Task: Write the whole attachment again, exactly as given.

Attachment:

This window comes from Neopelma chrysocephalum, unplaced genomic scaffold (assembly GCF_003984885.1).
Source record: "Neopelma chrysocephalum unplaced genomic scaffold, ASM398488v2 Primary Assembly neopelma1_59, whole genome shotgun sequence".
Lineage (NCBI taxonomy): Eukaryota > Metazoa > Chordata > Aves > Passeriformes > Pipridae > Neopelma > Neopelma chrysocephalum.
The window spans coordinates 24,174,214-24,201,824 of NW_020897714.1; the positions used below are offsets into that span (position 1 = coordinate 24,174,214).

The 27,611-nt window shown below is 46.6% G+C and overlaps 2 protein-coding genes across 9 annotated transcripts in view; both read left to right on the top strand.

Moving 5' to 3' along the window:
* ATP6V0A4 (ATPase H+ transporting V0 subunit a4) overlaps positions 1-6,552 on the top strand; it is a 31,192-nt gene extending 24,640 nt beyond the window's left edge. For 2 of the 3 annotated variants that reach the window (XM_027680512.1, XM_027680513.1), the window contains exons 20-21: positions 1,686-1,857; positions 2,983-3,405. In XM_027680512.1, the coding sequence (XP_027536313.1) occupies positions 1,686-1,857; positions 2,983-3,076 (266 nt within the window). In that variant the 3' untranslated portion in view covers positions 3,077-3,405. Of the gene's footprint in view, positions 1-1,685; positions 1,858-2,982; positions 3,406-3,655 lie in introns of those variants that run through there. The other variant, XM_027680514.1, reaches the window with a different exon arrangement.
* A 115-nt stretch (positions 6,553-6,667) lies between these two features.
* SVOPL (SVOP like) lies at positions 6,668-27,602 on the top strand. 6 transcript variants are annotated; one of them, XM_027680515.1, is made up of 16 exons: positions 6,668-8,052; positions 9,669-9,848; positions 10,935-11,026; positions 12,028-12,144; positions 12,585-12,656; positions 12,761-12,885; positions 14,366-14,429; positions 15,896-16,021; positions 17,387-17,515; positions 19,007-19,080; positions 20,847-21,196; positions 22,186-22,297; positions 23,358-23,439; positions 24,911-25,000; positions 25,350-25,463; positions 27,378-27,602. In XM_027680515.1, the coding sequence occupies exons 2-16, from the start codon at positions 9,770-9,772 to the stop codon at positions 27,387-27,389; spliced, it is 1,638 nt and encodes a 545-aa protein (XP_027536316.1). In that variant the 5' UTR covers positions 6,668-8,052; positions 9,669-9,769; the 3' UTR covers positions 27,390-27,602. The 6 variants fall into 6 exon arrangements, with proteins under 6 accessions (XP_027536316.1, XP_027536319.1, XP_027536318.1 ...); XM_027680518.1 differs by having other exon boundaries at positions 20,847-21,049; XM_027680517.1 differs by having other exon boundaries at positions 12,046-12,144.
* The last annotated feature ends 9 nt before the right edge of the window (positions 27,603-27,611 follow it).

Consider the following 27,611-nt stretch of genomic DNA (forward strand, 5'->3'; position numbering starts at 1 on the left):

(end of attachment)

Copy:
This window comes from Neopelma chrysocephalum, unplaced genomic scaffold (assembly GCF_003984885.1).
Source record: "Neopelma chrysocephalum unplaced genomic scaffold, ASM398488v2 Primary Assembly neopelma1_59, whole genome shotgun sequence".
Lineage (NCBI taxonomy): Eukaryota > Metazoa > Chordata > Aves > Passeriformes > Pipridae > Neopelma > Neopelma chrysocephalum.
The window spans coordinates 24,174,214-24,201,824 of NW_020897714.1; the positions used below are offsets into that span (position 1 = coordinate 24,174,214).

The 27,611-nt window shown below is 46.6% G+C and overlaps 2 protein-coding genes across 9 annotated transcripts in view; both read left to right on the top strand.

Moving 5' to 3' along the window:
* ATP6V0A4 (ATPase H+ transporting V0 subunit a4) overlaps positions 1-6,552 on the top strand; it is a 31,192-nt gene extending 24,640 nt beyond the window's left edge. For 2 of the 3 annotated variants that reach the window (XM_027680512.1, XM_027680513.1), the window contains exons 20-21: positions 1,686-1,857; positions 2,983-3,405. In XM_027680512.1, the coding sequence (XP_027536313.1) occupies positions 1,686-1,857; positions 2,983-3,076 (266 nt within the window). In that variant the 3' untranslated portion in view covers positions 3,077-3,405. Of the gene's footprint in view, positions 1-1,685; positions 1,858-2,982; positions 3,406-3,655 lie in introns of those variants that run through there. The other variant, XM_027680514.1, reaches the window with a different exon arrangement.
* A 115-nt stretch (positions 6,553-6,667) lies between these two features.
* SVOPL (SVOP like) lies at positions 6,668-27,602 on the top strand. 6 transcript variants are annotated; one of them, XM_027680515.1, is made up of 16 exons: positions 6,668-8,052; positions 9,669-9,848; positions 10,935-11,026; positions 12,028-12,144; positions 12,585-12,656; positions 12,761-12,885; positions 14,366-14,429; positions 15,896-16,021; positions 17,387-17,515; positions 19,007-19,080; positions 20,847-21,196; positions 22,186-22,297; positions 23,358-23,439; positions 24,911-25,000; positions 25,350-25,463; positions 27,378-27,602. In XM_027680515.1, the coding sequence occupies exons 2-16, from the start codon at positions 9,770-9,772 to the stop codon at positions 27,387-27,389; spliced, it is 1,638 nt and encodes a 545-aa protein (XP_027536316.1). In that variant the 5' UTR covers positions 6,668-8,052; positions 9,669-9,769; the 3' UTR covers positions 27,390-27,602. The 6 variants fall into 6 exon arrangements, with proteins under 6 accessions (XP_027536316.1, XP_027536319.1, XP_027536318.1 ...); XM_027680518.1 differs by having other exon boundaries at positions 20,847-21,049; XM_027680517.1 differs by having other exon boundaries at positions 12,046-12,144.
* The last annotated feature ends 9 nt before the right edge of the window (positions 27,603-27,611 follow it).

Consider the following 27,611-nt stretch of genomic DNA (forward strand, 5'->3'; position numbering starts at 1 on the left):